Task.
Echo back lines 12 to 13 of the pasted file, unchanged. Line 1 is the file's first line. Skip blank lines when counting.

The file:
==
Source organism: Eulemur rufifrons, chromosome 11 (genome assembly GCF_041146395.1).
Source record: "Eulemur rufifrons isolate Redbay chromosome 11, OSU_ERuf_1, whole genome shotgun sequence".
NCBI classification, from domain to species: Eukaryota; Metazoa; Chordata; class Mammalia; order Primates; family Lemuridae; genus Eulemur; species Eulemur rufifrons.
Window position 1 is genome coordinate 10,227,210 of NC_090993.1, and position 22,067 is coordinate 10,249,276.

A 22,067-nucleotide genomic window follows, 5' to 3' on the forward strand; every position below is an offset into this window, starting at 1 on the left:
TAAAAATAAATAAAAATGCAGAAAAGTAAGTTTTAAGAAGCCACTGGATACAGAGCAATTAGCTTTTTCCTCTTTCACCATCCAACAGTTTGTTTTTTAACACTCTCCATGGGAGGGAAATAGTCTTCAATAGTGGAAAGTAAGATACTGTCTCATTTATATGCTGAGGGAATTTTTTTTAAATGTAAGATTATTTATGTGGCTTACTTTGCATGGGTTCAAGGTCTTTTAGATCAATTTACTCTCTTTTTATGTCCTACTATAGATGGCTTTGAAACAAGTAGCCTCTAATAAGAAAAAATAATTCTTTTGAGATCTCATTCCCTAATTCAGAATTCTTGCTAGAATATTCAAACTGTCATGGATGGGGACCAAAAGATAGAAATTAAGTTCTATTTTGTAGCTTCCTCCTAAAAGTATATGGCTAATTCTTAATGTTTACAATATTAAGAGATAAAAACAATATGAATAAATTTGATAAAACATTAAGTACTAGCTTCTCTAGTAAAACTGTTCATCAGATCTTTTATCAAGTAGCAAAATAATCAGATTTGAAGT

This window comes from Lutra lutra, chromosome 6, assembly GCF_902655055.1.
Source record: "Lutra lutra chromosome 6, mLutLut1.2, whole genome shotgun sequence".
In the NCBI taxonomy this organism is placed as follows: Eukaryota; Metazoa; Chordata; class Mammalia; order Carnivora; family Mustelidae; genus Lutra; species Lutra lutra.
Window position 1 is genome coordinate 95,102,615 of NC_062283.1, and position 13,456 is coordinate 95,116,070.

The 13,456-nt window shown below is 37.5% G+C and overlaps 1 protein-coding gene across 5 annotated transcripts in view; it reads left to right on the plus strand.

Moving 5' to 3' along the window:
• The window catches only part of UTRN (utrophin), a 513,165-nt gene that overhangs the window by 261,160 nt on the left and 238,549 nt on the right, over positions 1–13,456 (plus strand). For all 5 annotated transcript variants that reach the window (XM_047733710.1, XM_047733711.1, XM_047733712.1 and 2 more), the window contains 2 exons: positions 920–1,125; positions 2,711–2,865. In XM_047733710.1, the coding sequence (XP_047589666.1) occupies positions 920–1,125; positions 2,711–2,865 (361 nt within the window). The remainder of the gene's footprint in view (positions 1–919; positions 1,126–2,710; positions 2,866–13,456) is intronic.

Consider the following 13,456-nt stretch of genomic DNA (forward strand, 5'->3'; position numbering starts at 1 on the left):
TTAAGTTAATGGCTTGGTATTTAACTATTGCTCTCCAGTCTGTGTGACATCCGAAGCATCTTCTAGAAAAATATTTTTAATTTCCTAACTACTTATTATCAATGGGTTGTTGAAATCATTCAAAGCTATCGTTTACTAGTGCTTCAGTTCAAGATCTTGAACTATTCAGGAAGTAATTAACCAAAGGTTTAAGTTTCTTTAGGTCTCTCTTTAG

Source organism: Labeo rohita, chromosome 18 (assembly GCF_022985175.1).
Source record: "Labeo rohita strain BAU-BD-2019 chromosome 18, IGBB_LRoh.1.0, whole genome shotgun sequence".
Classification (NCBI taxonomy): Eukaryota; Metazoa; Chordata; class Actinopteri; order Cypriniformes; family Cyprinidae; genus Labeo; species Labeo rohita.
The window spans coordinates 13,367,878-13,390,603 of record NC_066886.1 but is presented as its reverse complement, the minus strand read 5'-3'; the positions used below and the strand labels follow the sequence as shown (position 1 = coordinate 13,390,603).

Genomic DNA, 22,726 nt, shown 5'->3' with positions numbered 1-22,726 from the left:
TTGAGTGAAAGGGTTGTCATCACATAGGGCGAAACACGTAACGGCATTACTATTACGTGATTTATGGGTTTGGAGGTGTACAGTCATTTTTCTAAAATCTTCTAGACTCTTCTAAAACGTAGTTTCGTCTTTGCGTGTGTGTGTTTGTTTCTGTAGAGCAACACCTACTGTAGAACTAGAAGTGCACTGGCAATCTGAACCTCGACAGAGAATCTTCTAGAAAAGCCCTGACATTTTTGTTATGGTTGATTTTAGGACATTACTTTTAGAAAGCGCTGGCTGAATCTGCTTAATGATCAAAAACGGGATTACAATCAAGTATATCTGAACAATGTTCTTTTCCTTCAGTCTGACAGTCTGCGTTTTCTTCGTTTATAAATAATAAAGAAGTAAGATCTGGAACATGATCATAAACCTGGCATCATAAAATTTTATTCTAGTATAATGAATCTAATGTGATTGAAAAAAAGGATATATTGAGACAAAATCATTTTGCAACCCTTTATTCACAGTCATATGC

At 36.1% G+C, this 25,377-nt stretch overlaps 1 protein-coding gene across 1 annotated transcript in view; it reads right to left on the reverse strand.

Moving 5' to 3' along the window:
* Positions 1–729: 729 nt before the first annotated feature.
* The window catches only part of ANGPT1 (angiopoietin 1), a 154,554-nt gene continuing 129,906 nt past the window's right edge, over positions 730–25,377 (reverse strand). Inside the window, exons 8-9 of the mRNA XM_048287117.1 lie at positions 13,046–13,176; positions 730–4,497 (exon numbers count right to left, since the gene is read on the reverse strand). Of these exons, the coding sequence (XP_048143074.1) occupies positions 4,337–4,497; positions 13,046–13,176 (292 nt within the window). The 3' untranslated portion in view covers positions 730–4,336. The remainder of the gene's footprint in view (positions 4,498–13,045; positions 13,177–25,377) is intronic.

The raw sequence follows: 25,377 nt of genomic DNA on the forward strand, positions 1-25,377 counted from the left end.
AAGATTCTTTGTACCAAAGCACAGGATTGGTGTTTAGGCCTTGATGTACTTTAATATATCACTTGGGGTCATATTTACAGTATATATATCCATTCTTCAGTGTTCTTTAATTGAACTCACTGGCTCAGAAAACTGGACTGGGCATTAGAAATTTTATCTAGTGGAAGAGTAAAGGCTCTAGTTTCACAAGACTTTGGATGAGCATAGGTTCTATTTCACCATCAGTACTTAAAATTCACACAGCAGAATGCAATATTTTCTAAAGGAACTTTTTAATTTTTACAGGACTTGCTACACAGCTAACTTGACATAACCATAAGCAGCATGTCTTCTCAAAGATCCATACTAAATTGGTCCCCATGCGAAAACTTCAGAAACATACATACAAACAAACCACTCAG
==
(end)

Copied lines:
Moving 5' to 3' along the window:
• The window catches only part of UTRN (utrophin), a 513,165-nt gene that overhangs the window by 261,160 nt on the left and 238,549 nt on the right, over positions 1–13,456 (plus strand). For all 5 annotated transcript variants that reach the window (XM_047733710.1, XM_047733711.1, XM_047733712.1 and 2 more), the window contains 2 exons: positions 920–1,125; positions 2,711–2,865. In XM_047733710.1, the coding sequence (XP_047589666.1) occupies positions 920–1,125; positions 2,711–2,865 (361 nt within the window). The remainder of the gene's footprint in view (positions 1–919; positions 1,126–2,710; positions 2,866–13,456) is intronic.